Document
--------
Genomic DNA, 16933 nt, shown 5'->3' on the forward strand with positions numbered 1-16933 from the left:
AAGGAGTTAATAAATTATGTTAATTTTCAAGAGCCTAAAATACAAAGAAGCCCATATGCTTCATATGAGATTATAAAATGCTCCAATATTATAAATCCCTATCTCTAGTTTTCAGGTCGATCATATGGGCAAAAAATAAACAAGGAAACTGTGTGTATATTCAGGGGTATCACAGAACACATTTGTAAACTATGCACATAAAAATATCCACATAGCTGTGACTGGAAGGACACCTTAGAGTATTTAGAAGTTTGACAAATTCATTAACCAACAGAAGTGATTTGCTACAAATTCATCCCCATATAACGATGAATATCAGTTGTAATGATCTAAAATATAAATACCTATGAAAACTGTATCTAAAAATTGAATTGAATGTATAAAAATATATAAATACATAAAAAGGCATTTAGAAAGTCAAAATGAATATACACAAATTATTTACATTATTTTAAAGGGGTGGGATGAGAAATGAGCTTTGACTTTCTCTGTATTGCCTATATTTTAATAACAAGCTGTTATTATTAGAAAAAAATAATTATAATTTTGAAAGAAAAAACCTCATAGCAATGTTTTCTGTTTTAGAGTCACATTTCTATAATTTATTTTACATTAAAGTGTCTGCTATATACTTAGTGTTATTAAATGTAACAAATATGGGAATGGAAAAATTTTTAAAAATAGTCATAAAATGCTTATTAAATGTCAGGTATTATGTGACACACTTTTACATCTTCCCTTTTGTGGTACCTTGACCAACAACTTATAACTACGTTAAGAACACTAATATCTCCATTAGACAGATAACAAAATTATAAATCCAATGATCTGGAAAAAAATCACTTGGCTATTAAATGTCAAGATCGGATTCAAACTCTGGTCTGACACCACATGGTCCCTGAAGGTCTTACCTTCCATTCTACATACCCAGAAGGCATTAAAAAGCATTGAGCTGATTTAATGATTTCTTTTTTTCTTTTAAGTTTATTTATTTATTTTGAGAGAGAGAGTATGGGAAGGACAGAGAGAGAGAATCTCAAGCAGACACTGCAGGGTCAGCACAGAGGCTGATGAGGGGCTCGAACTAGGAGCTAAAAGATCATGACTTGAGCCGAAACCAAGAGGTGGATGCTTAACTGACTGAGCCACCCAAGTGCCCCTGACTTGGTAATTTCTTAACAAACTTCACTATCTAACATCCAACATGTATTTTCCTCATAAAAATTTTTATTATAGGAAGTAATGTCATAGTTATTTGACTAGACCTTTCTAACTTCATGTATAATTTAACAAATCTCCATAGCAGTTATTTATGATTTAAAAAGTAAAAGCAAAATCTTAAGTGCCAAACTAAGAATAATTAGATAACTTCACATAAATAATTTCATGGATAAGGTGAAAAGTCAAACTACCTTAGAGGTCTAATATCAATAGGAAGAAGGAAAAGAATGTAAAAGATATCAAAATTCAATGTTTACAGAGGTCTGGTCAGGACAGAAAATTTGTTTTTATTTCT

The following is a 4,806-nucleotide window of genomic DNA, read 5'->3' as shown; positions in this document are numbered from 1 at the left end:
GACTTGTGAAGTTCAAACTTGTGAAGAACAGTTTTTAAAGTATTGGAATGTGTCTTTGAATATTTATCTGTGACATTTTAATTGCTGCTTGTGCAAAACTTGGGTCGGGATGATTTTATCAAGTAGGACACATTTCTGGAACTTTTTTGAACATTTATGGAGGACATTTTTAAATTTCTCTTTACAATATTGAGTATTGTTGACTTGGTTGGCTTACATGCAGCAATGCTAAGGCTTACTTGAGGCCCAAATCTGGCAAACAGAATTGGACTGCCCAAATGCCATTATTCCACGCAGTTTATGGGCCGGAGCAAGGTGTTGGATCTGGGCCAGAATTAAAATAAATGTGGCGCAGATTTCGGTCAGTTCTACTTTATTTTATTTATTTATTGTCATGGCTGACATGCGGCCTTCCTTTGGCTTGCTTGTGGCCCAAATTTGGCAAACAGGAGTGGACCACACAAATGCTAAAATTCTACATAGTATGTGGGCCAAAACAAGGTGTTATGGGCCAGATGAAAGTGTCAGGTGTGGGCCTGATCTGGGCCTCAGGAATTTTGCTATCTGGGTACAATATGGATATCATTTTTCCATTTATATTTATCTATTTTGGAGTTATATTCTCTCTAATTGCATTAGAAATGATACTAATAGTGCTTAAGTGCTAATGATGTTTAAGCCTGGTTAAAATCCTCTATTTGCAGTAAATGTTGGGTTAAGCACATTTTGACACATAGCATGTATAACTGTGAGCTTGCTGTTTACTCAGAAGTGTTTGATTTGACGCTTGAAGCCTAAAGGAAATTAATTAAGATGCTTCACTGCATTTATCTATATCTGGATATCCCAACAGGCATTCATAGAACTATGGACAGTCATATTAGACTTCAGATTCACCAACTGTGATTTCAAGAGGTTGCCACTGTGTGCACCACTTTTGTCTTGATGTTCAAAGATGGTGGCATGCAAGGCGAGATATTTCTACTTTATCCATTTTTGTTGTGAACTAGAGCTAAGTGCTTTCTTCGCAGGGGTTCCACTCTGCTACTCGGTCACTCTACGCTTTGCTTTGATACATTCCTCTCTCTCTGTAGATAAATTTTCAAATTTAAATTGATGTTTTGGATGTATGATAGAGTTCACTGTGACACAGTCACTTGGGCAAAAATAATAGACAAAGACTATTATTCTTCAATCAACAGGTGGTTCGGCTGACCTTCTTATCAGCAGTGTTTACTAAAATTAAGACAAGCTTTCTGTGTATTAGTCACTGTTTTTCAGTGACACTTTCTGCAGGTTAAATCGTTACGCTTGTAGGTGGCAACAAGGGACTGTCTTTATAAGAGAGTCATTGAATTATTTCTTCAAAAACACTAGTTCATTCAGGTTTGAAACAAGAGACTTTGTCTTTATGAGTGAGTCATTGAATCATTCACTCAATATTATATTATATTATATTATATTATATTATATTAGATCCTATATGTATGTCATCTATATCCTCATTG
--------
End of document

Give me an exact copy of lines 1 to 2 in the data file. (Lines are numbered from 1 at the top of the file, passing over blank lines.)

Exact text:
Genomic DNA, 16933 nt, shown 5'->3' on the forward strand with positions numbered 1-16933 from the left:
AAGGAGTTAATAAATTATGTTAATTTTCAAGAGCCTAAAATACAAAGAAGCCCATATGCTTCATATGAGATTATAAAATGCTCCAATATTATAAATCCCTATCTCTAGTTTTCAGGTCGATCATATGGGCAAAAAATAAACAAGGAAACTGTGTGTATATTCAGGGGTATCACAGAACACATTTGTAAACTATGCACATAAAAATATCCACATAGCTGTGACTGGAAGGACACCTTAGAGTATTTAGAAGTTTGACAAATTCATTAACCAACAGAAGTGATTTGCTACAAATTCATCCCCATATAACGATGAATATCAGTTGTAATGATCTAAAATATAAATACCTATGAAAACTGTATCTAAAAATTGAATTGAATGTATAAAAATATATAAATACATAAAAAGGCATTTAGAAAGTCAAAATGAATATACACAAATTATTTACATTATTTTAAAGGGGTGGGATGAGAAATGAGCTTTGACTTTCTCTGTATTGCCTATATTTTAATAACAAGCTGTTATTATTAGAAAAAAATAATTATAATTTTGAAAGAAAAAACCTCATAGCAATGTTTTCTGTTTTAGAGTCACATTTCTATAATTTATTTTACATTAAAGTGTCTGCTATATACTTAGTGTTATTAAATGTAACAAATATGGGAATGGAAAAATTTTTAAAAATAGTCATAAAATGCTTATTAAATGTCAGGTATTATGTGACACACTTTTACATCTTCCCTTTTGTGGTACCTTGACCAACAACTTATAACTACGTTAAGAACACTAATATCTCCATTAGACAGATAACAAAATTATAAATCCAATGATCTGGAAAAAAATCACTTGGCTATTAAATGTCAAGATCGGATTCAAACTCTGGTCTGACACCACATGGTCCCTGAAGGTCTTACCTTCCATTCTACATACCCAGAAGGCATTAAAAAGCATTGAGCTGATTTAATGATTTCTTTTTTTCTTTTAAGTTTATTTATTTATTTTGAGAGAGAGAGTATGGGAAGGACAGAGAGAGAGAATCTCAAGCAGACACTGCAGGGTCAGCACAGAGGCTGATGAGGGGCTCGAACTAGGAGCTAAAAGATCATGACTTGAGCCGAAACCAAGAGGTGGATGCTTAACTGACTGAGCCACCCAAGTGCCCCTGACTTGGTAATTTCTTAACAAACTTCACTATCTAACATCCAACATGTATTTTCCTCATAAAAATTTTTATTATAGGAAGTAATGTCATAGTTATTTGACTAGACCTTTCTAACTTCATGTATAATTTAACAAATCTCCATAGCAGTTATTTATGATTTAAAAAGTAAAAGCAAAATCTTAAGTGCCAAACTAAGAATAATTAGATAACTTCACATAAATAATTTCATGGATAAGGTGAAAAGTCAAACTACCTTAGAGGTCTAATATCAATAGGAAGAAGGAAAAGAATGTAAAAGATATCAAAATTCAATGTTTACAGAGGTCTGGTCAGGACAGAAAATTTGTTTTTATTTCT